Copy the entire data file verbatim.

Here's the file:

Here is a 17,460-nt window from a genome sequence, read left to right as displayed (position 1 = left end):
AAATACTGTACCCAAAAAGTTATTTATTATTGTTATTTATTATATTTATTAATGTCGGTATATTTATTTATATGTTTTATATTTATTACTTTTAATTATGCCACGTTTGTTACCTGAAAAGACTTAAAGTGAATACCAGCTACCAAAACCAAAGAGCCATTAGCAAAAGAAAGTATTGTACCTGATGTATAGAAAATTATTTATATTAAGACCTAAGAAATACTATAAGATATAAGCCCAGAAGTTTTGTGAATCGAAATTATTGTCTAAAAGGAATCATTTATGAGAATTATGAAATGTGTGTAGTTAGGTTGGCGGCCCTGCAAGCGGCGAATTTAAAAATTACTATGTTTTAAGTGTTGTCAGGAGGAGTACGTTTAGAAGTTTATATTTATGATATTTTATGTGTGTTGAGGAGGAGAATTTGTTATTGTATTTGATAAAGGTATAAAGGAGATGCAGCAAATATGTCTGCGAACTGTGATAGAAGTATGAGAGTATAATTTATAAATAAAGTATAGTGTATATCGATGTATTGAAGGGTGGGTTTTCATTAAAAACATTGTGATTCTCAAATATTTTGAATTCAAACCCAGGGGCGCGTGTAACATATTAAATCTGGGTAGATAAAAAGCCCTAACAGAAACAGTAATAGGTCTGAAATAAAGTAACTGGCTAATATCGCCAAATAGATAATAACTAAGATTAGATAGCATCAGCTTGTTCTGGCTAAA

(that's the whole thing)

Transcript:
Here is a 17,460-nt window from a genome sequence, read left to right as displayed (position 1 = left end):
AAATACTGTACCCAAAAAGTTATTTATTATTGTTATTTATTATATTTATTAATGTCGGTATATTTATTTATATGTTTTATATTTATTACTTTTAATTATGCCACGTTTGTTACCTGAAAAGACTTAAAGTGAATACCAGCTACCAAAACCAAAGAGCCATTAGCAAAAGAAAGTATTGTACCTGATGTATAGAAAATTATTTATATTAAGACCTAAGAAATACTATAAGATATAAGCCCAGAAGTTTTGTGAATCGAAATTATTGTCTAAAAGGAATCATTTATGAGAATTATGAAATGTGTGTAGTTAGGTTGGCGGCCCTGCAAGCGGCGAATTTAAAAATTACTATGTTTTAAGTGTTGTCAGGAGGAGTACGTTTAGAAGTTTATATTTATGATATTTTATGTGTGTTGAGGAGGAGAATTTGTTATTGTATTTGATAAAGGTATAAAGGAGATGCAGCAAATATGTCTGCGAACTGTGATAGAAGTATGAGAGTATAATTTATAAATAAAGTATAGTGTATATCGATGTATTGAAGGGTGGGTTTTCATTAAAAACATTGTGATTCTCAAATATTTTGAATTCAAACCCAGGGGCGCGTGTAACATATTAAATCTGGGTAGATAAAAAGCCCTAACAGAAACAGTAATAGGTCTGAAATAAAGTAACTGGCTAATATCGCCAAATAGATAATAACTAAGATTAGATAGCATCAGCTTGTTCTGGCTAAA